Re: [PATCH] I/O APIC: Timer through 8259A revamp

From: Maciej W. Rozycki
Date: Mon May 19 2008 - 09:59:04 EST

On Mon, 19 May 2008, Ingo Molnar wrote:

> > It works for my system, but it definitely requires much, much more
> > testing. The patch depends on patch-2.6.26-rc1-20080505-timer_ack-1
> > sent earlier.
> agreed, scary patch - but nice cleanups!

Well, I think somebody has to understand these pieces of code after all,
right? ;-)

> > Of course these "if (pin? != -1)" statements are useless (though
> > harmless) now, but I think that change deserves a separate patch not
> > to obfuscate changes to code which is obscure enough already.
> please send another patch for that. If you can think of a good way of

That's syntactic sugar -- I am not sure whether it's worth doing it yet.
I think let's test semantic changes first -- there may be more needed --
and once things have settled, fix up the syntax. That's boring enough it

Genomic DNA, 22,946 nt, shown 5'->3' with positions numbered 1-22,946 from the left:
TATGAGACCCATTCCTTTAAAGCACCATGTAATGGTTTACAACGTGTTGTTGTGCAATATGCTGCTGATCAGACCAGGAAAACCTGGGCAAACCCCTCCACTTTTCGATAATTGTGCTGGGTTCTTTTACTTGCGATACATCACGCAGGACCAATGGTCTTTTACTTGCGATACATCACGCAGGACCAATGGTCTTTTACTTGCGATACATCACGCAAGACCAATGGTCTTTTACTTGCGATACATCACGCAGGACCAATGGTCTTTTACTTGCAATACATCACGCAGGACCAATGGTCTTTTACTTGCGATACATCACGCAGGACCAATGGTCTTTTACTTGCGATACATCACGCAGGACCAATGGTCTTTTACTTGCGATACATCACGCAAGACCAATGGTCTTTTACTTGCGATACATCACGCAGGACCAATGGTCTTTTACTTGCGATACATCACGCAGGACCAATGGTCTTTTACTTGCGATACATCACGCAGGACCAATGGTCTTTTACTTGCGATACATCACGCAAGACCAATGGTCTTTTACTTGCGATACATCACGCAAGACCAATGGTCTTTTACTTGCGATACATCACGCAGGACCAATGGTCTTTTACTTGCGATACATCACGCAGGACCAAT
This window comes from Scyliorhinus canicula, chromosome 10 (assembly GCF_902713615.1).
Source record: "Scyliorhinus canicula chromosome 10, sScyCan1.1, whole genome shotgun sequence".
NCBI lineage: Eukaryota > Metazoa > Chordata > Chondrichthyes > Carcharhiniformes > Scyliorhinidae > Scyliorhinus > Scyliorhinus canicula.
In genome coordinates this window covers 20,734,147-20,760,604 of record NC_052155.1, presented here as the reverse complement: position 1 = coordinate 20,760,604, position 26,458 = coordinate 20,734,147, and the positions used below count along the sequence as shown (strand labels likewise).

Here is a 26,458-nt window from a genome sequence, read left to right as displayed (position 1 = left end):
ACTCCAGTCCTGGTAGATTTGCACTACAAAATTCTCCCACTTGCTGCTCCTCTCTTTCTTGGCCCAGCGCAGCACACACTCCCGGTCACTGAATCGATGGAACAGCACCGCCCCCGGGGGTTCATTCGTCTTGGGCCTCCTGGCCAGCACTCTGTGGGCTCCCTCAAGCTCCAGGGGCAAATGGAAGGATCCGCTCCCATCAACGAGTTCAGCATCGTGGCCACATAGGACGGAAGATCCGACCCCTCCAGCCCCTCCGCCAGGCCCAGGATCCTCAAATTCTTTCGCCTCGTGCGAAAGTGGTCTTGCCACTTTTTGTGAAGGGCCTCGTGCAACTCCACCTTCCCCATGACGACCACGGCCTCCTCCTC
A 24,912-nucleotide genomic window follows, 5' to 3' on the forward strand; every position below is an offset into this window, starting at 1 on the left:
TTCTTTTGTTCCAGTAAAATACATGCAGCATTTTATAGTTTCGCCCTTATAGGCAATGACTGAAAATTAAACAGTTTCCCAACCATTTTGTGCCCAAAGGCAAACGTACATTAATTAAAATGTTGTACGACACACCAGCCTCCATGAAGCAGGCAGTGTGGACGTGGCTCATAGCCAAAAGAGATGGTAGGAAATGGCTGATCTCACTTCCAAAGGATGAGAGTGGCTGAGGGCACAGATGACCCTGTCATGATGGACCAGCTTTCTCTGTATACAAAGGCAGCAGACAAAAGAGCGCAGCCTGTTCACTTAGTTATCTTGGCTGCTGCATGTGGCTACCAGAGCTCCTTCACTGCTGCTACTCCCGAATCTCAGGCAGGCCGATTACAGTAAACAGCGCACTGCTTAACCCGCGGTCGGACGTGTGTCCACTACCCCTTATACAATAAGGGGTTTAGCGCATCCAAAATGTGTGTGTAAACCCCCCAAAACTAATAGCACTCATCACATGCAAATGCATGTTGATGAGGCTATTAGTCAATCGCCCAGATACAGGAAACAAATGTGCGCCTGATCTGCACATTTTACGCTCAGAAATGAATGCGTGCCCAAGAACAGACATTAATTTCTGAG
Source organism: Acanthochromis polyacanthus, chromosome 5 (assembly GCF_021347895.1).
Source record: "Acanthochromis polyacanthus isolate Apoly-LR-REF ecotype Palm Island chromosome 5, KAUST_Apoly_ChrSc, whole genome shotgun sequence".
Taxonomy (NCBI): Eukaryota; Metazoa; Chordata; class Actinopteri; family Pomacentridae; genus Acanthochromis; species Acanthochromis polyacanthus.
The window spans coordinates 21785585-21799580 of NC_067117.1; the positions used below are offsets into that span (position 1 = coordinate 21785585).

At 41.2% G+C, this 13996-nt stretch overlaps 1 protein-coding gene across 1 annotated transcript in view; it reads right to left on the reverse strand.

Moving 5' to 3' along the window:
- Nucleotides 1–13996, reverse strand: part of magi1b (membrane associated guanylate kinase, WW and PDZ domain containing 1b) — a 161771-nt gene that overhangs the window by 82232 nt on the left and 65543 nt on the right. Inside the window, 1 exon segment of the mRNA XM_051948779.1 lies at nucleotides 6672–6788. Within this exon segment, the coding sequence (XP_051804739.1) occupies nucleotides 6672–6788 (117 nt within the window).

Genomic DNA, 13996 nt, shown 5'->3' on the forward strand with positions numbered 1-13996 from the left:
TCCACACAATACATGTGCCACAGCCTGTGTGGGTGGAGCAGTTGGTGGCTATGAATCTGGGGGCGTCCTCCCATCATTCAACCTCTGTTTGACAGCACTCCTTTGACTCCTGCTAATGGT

can be done in 30 seconds :-) and can certainly happen before you push
changes to Linus.

> splitting up this patch into smaller units feel free to do that too ...

Well, actually the NMI failure clean-up and the associated
"timer_through_8259" variable can certainly be separate. They are a new
feature that builds on top of the clean-up and without them the fix is
consistent as well. I'll do that and see whether there is anything else
that could be split off.

Additionally I think the following enhancements should be done as the
next step:

1. Also mask LVT0/LVTPC entries as necessary when the NMI watchdog fails.

2. I think the 64-bit version wants the I/O APIC rerouting bits as well.
I recall they were needed for the affinity setting to work for the
timer interrupt -- has anybody tested it with the 64-bit architecture?

3. Nobody will probably care, but since we still claim support for the
i82489DX -- for this APIC the NMI return path for the watchdog should
reassert the motherboard NMI source through the mask register at the
I/O port 0x80 like it is done for the other reasons.

In case somebody reading this is about to head for the skip now -- I am
still interested in test equipment for the case #2.

> Dangerous changes are much better if they happen in small incremental
> steps. (even if the sum of the changes is not any less dangerous - it
> just makes any trouble easier to bisect and fix)

Yes, of course. But sometimes they are not written in the order that
would make the split obvious from the beginning. ;-)

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